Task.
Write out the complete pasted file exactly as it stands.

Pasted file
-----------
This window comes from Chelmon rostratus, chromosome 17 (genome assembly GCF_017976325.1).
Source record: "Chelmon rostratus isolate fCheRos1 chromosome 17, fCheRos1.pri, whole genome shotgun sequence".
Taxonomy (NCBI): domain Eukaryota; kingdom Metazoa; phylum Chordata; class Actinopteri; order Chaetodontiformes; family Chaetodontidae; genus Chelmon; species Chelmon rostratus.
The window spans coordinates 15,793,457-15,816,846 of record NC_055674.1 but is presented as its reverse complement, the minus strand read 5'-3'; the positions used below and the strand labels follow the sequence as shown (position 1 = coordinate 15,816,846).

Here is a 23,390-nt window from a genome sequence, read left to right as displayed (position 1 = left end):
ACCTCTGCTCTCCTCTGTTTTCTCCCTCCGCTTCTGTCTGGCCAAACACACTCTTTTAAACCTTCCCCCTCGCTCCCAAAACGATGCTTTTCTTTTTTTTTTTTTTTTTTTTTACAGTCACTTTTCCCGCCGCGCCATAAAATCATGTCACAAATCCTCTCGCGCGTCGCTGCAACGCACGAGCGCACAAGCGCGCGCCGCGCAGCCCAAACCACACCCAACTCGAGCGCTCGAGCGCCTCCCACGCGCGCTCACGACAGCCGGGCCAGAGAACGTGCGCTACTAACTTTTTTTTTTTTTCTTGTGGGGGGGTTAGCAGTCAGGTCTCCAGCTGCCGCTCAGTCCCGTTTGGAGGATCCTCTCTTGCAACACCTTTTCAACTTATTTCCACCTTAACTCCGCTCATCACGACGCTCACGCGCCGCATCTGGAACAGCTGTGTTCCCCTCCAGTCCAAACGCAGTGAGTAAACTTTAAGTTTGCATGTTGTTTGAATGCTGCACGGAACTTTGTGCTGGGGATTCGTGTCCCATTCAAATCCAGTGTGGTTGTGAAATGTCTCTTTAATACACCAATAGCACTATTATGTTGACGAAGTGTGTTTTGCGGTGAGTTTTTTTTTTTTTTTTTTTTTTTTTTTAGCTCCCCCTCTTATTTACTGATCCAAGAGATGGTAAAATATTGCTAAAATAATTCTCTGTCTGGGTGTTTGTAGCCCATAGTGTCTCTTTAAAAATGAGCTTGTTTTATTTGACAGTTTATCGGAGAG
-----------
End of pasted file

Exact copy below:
This window comes from Chelmon rostratus, chromosome 17 (genome assembly GCF_017976325.1).
Source record: "Chelmon rostratus isolate fCheRos1 chromosome 17, fCheRos1.pri, whole genome shotgun sequence".
Taxonomy (NCBI): domain Eukaryota; kingdom Metazoa; phylum Chordata; class Actinopteri; order Chaetodontiformes; family Chaetodontidae; genus Chelmon; species Chelmon rostratus.
The window spans coordinates 15,793,457-15,816,846 of record NC_055674.1 but is presented as its reverse complement, the minus strand read 5'-3'; the positions used below and the strand labels follow the sequence as shown (position 1 = coordinate 15,816,846).

Here is a 23,390-nt window from a genome sequence, read left to right as displayed (position 1 = left end):
ACCTCTGCTCTCCTCTGTTTTCTCCCTCCGCTTCTGTCTGGCCAAACACACTCTTTTAAACCTTCCCCCTCGCTCCCAAAACGATGCTTTTCTTTTTTTTTTTTTTTTTTTTTACAGTCACTTTTCCCGCCGCGCCATAAAATCATGTCACAAATCCTCTCGCGCGTCGCTGCAACGCACGAGCGCACAAGCGCGCGCCGCGCAGCCCAAACCACACCCAACTCGAGCGCTCGAGCGCCTCCCACGCGCGCTCACGACAGCCGGGCCAGAGAACGTGCGCTACTAACTTTTTTTTTTTTTCTTGTGGGGGGGTTAGCAGTCAGGTCTCCAGCTGCCGCTCAGTCCCGTTTGGAGGATCCTCTCTTGCAACACCTTTTCAACTTATTTCCACCTTAACTCCGCTCATCACGACGCTCACGCGCCGCATCTGGAACAGCTGTGTTCCCCTCCAGTCCAAACGCAGTGAGTAAACTTTAAGTTTGCATGTTGTTTGAATGCTGCACGGAACTTTGTGCTGGGGATTCGTGTCCCATTCAAATCCAGTGTGGTTGTGAAATGTCTCTTTAATACACCAATAGCACTATTATGTTGACGAAGTGTGTTTTGCGGTGAGTTTTTTTTTTTTTTTTTTTTTTTTTTTAGCTCCCCCTCTTATTTACTGATCCAAGAGATGGTAAAATATTGCTAAAATAATTCTCTGTCTGGGTGTTTGTAGCCCATAGTGTCTCTTTAAAAATGAGCTTGTTTTATTTGACAGTTTATCGGAGAG